Of course, all this concern with being authentic instead of thinking through how we want to communicate comes with a price. When we are authentic, we are more likely to say something that stops our message from reaching the people we want to reach. We let ourselves get away with being unclear; we make it hard to imagine the things we describe; and when it goes wrong, we say, "I did my best."

Your best communication is not authentic; it doesn't just happen. It happens because instead …

Here's to hope and peace and a quiet cup of tea

This is a wish for you as the year ends and everyone is happy and crazy and angry and sad, all at the same time.

This is a wish that you are happy even when the people you care about are absent or angry or distracted or depressed.

This is a wish that you look ahead and see good things, even if you are not sure you know what resolutions to make or goals to set or plans to hope for --beyond just one really good night's sleep.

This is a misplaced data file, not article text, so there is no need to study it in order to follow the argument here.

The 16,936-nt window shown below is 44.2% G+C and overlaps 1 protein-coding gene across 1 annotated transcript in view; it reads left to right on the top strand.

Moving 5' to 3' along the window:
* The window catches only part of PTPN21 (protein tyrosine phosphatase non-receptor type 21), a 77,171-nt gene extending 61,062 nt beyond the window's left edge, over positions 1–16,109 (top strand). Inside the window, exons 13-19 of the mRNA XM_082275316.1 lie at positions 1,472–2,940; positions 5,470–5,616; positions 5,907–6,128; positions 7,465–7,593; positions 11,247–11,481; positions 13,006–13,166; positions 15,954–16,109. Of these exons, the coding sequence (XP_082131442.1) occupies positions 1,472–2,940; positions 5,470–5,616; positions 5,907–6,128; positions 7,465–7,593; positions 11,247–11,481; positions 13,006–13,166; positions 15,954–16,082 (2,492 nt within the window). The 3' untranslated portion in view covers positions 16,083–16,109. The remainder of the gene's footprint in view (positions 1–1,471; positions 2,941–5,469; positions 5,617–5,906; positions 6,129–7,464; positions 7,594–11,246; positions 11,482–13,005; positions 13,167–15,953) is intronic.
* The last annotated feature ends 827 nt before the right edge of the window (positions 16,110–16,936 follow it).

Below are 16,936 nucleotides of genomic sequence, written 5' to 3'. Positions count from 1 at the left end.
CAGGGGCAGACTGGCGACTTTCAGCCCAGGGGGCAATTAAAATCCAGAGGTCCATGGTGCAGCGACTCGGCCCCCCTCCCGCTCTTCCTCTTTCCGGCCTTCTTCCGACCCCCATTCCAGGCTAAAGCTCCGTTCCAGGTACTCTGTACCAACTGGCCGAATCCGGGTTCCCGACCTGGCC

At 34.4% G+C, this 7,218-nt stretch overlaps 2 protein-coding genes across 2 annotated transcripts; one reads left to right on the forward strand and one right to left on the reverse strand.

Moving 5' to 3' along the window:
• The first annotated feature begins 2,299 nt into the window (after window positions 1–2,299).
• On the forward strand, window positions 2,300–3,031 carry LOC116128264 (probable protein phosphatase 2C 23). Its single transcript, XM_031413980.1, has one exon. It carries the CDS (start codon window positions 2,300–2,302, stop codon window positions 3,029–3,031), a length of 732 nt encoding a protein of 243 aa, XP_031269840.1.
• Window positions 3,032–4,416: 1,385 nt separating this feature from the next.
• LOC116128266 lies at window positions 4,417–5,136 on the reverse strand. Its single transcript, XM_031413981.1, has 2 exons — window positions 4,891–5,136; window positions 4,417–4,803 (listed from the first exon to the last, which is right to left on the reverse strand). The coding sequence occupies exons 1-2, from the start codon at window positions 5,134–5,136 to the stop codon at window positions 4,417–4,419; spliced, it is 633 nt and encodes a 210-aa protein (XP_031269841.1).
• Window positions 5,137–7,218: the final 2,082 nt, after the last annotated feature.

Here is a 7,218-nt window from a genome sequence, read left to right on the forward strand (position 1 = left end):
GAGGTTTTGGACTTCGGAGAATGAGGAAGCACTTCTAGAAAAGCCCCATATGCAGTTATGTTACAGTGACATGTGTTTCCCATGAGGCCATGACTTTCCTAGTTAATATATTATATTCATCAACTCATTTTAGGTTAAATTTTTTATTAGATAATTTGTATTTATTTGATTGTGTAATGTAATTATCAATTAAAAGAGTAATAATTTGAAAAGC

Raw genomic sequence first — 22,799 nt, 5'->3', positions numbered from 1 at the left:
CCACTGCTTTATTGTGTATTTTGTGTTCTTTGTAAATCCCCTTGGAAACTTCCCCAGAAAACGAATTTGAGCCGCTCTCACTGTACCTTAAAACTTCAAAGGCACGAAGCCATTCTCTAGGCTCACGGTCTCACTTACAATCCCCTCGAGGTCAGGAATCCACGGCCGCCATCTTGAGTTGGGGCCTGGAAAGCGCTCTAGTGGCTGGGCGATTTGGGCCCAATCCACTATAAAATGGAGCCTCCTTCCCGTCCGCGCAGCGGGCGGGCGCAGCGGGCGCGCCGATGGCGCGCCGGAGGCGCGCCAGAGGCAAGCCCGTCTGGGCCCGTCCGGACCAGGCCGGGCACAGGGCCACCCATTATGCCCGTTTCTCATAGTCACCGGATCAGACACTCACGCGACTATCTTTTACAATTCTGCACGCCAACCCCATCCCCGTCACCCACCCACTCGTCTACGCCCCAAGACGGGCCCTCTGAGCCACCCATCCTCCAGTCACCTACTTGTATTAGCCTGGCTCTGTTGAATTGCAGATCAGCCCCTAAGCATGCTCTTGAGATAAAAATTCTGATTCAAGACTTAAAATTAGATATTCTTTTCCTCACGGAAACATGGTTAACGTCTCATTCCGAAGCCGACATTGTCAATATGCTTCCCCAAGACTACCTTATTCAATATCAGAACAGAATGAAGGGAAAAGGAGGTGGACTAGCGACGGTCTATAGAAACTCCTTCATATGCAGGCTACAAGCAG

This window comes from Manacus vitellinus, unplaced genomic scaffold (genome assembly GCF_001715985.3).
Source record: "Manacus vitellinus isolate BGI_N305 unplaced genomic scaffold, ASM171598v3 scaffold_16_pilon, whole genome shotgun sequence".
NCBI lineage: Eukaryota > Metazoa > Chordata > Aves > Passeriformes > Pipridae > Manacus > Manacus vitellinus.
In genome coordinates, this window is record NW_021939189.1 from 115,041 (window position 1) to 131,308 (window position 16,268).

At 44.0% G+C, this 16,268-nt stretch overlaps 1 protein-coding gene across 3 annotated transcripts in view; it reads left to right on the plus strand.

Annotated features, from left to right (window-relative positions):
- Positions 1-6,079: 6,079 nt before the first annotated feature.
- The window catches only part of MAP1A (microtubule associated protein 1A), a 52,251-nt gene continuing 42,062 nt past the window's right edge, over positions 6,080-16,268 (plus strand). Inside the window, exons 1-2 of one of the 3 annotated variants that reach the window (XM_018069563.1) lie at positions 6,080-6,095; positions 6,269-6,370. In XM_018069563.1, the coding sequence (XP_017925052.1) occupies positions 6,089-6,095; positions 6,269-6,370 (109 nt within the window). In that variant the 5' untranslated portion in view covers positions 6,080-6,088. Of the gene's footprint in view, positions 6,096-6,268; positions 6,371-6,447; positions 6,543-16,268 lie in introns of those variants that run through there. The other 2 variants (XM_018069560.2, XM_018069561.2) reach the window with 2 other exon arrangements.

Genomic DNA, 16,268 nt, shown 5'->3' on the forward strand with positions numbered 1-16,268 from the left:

This is a wish that no matter what other people are doing, or who they are electing or protesting, you find some joy - if not in a stocking, then in something that you choose or make.

This is a wish that you find yourself sitting with things that have troubled you for years and be surprised that now you can own what you have done or said or felt - or what you did not do or say or feel - and you're okay.

This is a wish for a tiny, nurturing breeze over that spark of a dream that you hardly ever let yourself think about.

This is a wish that whether things ar…

How do you feel about holiday parties and networking events?

How many people do you think genuinely look forward to the season of endless small talk with people they haven't arranged to meet for months? If you would rather Netflix 'n chill than meet new people, you're not alone. It's really hard to have a good conversation with someone who is as uncomfortable as you are.